Four Trends Poised to Transform Business Travel in 2021
As a worldwide vaccination program gathers pace, businesses across the world are starting to plan for a return to travel in 2021. Although it is challenging to predict how the next 12 months will play out, there are clear trends emerging in the wake of COVID-19.
Some were brought on by the pandemic, some were accelerated by it and others were suppressed in 2020 but will re-emerge once stability is restored.
For C-suites and travel managers looking to build a robust return to travel program, acknowledging and adapting to these trends will be an essential part of building traveler confidence and reintroducing in-person meetings.
1. Unmanaged travel will be "managed out"
The mass chaos and confusion caused by COVID-19 has strengthened the travel manager’s resolve to significantly reduce, if not prohibit, unmanaged travel altogether.
If travelers book flights and hotels directly via third-party sites, then they do not have access to the company’s alerts and advisories on health and hygiene at their destination or to technology that enables their employer to quickly account for and contact them in the event of a crisis.
It is perhaps unsurprising that a recent snap poll conducted in the Egencia Connect Community, a place for travel managers to share insights and best practices, revealed that where companies do not mandate the use of a TMC or travel booking tool, travel managers believe there is now more executive support for doing so.
2. Travel managers will become trusted CEO advisors
How and when employees return to travel is a CEO priority in 2021, providing a unique opportunity for travel managers to act as their trusted advisor. A September 2020 survey of Egencia customers uncovered that 54% of travel managers now have "more engagement with executive leadership" – a jump of 50% as compared to pre-COVID.
In the next few quarters, CEOs will continue to lean heavily on travel managers for guidance on how to rebuild the confidence of their traveling workforce safely and responsibly. This is an opportunity for travel professionals to grow their influence within their organization, as well as educate senior management on the strategies, policies and tools needed to thrive in a new normal.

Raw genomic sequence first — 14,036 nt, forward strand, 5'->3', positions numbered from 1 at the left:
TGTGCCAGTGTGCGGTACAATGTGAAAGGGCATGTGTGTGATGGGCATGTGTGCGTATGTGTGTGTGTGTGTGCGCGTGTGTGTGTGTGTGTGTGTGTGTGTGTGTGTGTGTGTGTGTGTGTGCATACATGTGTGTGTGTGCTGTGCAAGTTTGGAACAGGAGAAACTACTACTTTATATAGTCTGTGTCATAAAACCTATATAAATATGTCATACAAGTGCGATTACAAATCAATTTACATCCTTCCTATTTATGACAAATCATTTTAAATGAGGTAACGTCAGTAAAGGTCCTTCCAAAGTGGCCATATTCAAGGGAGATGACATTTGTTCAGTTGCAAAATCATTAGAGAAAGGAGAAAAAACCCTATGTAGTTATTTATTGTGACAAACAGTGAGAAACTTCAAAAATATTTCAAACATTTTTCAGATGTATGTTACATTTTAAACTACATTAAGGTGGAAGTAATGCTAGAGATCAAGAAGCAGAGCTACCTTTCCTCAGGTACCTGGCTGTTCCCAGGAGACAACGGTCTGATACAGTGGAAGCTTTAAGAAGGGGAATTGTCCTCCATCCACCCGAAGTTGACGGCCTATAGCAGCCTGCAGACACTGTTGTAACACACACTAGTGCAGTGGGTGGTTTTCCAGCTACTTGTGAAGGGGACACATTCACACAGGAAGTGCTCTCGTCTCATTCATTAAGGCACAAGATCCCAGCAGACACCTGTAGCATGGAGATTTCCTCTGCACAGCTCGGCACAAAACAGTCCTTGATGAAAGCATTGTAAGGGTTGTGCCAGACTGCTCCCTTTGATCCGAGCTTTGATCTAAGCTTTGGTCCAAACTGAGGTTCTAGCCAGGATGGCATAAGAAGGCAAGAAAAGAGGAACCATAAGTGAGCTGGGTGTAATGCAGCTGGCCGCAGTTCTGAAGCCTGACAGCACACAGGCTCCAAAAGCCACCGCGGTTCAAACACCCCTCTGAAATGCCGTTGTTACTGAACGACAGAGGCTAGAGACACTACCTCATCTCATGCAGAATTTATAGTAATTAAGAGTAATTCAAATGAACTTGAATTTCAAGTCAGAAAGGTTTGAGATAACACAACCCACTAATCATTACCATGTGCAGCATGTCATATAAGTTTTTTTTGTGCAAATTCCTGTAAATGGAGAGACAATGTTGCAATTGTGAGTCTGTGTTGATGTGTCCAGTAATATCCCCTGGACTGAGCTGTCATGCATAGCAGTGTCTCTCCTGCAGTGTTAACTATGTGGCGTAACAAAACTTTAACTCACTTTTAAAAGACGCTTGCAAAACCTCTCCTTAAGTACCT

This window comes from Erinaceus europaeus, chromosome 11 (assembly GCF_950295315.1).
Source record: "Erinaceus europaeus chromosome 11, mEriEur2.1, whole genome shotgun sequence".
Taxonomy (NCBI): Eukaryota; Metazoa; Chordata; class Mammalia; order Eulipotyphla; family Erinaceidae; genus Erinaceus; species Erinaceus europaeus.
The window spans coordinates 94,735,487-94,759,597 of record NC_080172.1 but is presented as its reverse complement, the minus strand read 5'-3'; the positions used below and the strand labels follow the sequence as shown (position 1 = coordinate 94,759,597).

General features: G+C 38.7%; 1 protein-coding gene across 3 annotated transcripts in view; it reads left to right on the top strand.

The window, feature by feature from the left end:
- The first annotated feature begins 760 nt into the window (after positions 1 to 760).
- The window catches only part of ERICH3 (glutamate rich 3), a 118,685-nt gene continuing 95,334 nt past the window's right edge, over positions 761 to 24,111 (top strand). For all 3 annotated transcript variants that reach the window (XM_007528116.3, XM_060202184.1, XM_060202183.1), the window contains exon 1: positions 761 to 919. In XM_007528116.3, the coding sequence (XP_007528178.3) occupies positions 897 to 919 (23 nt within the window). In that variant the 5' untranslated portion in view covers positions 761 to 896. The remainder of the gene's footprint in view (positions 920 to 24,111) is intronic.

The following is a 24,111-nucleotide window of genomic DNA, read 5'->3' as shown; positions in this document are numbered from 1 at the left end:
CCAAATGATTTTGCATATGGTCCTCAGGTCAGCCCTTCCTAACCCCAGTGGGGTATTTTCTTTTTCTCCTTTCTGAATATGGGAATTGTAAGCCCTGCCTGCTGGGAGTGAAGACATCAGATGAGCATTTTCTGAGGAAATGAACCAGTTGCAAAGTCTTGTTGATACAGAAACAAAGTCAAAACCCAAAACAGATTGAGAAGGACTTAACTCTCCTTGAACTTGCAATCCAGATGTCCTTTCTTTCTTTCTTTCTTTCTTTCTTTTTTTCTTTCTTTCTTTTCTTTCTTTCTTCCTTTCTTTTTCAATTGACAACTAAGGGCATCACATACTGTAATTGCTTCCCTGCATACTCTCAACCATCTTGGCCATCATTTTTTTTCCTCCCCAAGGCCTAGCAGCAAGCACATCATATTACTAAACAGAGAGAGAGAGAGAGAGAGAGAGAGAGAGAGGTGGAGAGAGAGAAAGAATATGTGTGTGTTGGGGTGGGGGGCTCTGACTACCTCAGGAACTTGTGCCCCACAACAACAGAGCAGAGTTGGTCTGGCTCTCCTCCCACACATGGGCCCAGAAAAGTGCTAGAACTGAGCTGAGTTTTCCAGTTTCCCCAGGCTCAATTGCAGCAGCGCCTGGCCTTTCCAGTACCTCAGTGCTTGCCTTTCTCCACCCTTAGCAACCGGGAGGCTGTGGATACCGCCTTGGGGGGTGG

3. Travel programs will pivot from price to employee experience
Business travel programs have historically focused on controlling costs, but in 2021 there will be a major shift towards traveler wellbeing and duty of care. The chaotic scenes at airports in February as the virus started to spread has reminded senior executives of the weight of responsibility on their shoulders to protect their traveling workforce. It has also knocked the confidence of travelers who will need more empathetic policies and hands-on support to return to travel.
Travel managers will respond by relaxing certain policies such as allowing employees to take a cab from the airport rather than public transport. They will also increase their investment in technologies that support their employees while on the road and enable them to dynamically respond to an ever-changing landscape of restrictions and regulations. These include alerts and advisories integrated directly into the booking path, traveler tracking tools and AI-powered virtual assistants.
4. Virtual cards and AI-driven policy will surge in popularity
The year 2020 should have been the breakthrough year for virtual cards with a series of major industry players bringing out offers. Expect to see their popularity surge in 2021 as organizations look to protect travel program spend and reduce fraud, as well as alleviate the financial burden on employees who might be in debt or struggling financially in the wake of the pandemic.
Similarly, AI-driven policy will emerge as a way to make travel programs smarter. For example, dynamic hotel rate caps that leverage data science to determine the maximum price a traveler should pay for a room at any specific time were starting to gain a foothold before the pandemic struck. These caps will grow in popularity in 2021 as companies look to drive down costs without the effort required to negotiate a preferential rate directly with a supplier.
Dwight Eisenhower once said, “Plans are useless, but planning is indispensable.” While 2020 has taught us that it is impossible to predict the future, it is important for the industry to anticipate the trends that will shape the sector once "business as usual" starts to resume.
The most successful organizations will put the traveler firmly at the center of their plans and seize the emerging opportunities that disruption usually creates.